Guest Opinions

Boise Foothills landslide lesson: Slow down hillside development

The Destruction of Terra Nativa

The ground shift in the Boise Foothills continues, damaging homes and opening a chasm alongside Alto Via Court.
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The ground shift in the Boise Foothills continues, damaging homes and opening a chasm alongside Alto Via Court.

At the Boise Planning and Zoning Commission meeting June 6, the city engineering and planning staff’s response to Warm Springs Mesa homeowner concerns about a hillside development proposal reminded me of the careless drivers on Warm Springs Avenue who speed at 30 mph through the flashing yellow lights in the school zone at Adams Elementary School.

I requested that they just slow down their approval process to 20 miles an hour until they determine what yellow flashing lights were missed when they recommended the approval of the grading and plat for the Terra Nativa subdivision on Alto Via Court.

After a May 4 public planning hearing and then two subsequent meetings, Boise planner David Moser and engineers Jason Taylor and Jim Wyllie ignored repeated requests from eight homeowners to reschedule the P&Z meeting so that the mistakes made at Terra Nativa on Alto Via Court were not repeated at Warm Springs Mesa on the Malibu Manor hillside proposal. The geology is nearly identical.

Unlike Terra Nativa, the Warm Springs Mesa houses are immediately adjacent to the bottom of the development hillside. A failure of the hillside unconsolidated landslide rubble would send the Malibu Manor homes and landscaping sliding into backyards. An Idaho Geological Survey staff report 07-1 published in January 2007 mapped the Warm Springs Mesa landslide that this subdivision would be built on: See http://www.idahogeology.org/PDF/Staff_Reports_(S)/2007/StaffReport_07-1.pdf.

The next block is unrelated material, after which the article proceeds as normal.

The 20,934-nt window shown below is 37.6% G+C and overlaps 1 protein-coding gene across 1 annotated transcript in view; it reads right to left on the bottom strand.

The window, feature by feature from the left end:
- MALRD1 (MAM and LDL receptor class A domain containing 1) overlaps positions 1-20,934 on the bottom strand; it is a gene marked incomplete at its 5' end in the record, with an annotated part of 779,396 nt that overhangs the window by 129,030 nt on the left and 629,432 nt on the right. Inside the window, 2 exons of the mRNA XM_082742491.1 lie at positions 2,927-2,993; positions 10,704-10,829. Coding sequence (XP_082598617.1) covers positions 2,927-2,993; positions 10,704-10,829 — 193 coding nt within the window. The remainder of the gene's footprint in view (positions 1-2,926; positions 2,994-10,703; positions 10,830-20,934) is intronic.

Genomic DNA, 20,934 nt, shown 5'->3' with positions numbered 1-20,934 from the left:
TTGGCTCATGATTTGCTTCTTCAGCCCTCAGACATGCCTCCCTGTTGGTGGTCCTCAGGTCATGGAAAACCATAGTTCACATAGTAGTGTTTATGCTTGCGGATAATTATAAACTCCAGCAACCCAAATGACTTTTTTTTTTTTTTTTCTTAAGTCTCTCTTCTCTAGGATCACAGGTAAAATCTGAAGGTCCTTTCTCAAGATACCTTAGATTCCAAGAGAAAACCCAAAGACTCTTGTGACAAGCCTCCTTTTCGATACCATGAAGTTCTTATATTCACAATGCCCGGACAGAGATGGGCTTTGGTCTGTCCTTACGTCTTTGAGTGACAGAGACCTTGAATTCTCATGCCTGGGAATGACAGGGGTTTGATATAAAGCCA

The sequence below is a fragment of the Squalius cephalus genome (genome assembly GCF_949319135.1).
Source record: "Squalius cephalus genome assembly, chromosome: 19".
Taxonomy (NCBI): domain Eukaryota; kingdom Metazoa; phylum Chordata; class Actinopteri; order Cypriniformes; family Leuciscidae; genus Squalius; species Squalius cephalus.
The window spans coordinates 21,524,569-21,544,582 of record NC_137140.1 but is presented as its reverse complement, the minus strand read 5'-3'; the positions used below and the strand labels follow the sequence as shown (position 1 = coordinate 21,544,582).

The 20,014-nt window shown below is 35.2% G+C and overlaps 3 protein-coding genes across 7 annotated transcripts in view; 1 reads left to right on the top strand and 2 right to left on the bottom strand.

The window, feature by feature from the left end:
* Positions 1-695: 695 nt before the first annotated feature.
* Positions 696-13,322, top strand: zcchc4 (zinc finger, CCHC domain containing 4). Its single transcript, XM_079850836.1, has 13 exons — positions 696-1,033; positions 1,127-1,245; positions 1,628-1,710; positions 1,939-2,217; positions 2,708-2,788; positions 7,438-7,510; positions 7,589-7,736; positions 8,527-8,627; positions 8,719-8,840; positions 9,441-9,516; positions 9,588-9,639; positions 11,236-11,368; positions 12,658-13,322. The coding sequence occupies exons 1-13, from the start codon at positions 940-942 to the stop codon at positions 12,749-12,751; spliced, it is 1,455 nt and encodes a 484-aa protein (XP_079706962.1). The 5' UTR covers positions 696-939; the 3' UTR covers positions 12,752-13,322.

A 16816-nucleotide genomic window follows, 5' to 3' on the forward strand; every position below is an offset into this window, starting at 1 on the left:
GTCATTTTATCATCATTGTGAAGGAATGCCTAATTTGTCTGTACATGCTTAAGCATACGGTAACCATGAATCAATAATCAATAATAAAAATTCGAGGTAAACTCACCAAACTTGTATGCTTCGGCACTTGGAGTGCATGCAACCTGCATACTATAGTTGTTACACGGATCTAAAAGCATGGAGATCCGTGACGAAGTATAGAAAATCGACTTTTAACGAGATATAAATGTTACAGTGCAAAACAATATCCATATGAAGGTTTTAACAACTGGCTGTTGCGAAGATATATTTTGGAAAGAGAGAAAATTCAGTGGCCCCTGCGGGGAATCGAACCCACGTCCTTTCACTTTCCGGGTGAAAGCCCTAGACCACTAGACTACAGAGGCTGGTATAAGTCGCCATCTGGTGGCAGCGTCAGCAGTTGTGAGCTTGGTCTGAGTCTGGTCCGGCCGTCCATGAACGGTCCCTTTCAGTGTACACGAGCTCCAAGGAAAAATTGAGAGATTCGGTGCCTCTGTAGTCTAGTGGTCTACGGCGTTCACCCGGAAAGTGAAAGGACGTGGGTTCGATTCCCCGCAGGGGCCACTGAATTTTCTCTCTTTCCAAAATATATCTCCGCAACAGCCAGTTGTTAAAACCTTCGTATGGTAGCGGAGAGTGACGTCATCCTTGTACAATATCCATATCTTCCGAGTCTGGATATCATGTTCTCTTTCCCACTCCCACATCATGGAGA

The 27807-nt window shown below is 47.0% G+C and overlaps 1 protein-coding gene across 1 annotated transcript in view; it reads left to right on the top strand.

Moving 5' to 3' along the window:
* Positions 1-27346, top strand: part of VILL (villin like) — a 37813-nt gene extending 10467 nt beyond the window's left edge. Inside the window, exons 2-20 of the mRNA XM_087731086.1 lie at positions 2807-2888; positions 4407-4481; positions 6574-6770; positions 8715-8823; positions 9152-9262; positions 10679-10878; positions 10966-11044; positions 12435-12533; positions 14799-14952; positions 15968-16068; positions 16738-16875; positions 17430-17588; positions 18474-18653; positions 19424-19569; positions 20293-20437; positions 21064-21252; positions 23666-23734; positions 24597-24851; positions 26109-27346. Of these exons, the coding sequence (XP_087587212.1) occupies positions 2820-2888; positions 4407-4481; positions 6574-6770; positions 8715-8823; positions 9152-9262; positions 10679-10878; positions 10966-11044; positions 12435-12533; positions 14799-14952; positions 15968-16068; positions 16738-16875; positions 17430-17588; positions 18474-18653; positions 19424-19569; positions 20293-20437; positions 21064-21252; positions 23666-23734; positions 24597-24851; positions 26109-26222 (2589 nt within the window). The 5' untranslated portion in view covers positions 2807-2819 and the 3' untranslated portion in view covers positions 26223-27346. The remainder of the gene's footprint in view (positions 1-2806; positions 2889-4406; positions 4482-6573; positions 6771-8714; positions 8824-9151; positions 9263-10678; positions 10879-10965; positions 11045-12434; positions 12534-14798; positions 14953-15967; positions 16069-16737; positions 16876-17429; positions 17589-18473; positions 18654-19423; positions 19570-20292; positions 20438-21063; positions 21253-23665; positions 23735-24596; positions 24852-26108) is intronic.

If you have driven down Warm Springs Avenue past Warm Springs Mesa after a rainstorm you see standing water, mud, sand, gravel and boulders debris on the roadway that has slid through or jumped the fencing and the Jersey barriers at the toe of this slide. Every house on the Mesa is built on that rubble.

A concerned citizen is given three minutes at a P&Z meeting to state opposition to a developer’s proposal. I requested deferral of their recommendation to the City Council on the Malibu grading permit and plat until the causes of the Terra Nativa earth movement were identified. Yet the commission, chaired by Rich Demarest, simply rubber-stamped the city staff recommendations.

Boise city engineering and planning and the P&Z commission are speeding through flashing yellow caution lights by recommending approval of the Malibu grading permit and plat before understanding the causes of the Terra Nativa earth movement.

Only one commission member even made a statement about the full city staff report before the commission voted for approval. That member had tried to read the geotechnical report but gave up, saying that the language was too technical. The P&Z commission is simply a device for citizens to vent development concerns before moving on to the next development agenda item — a public relations game that approves questionable hillside development.

Robert Collins is a retired smokejumper who has owned a home on Warm Springs Mesa for 17 years.

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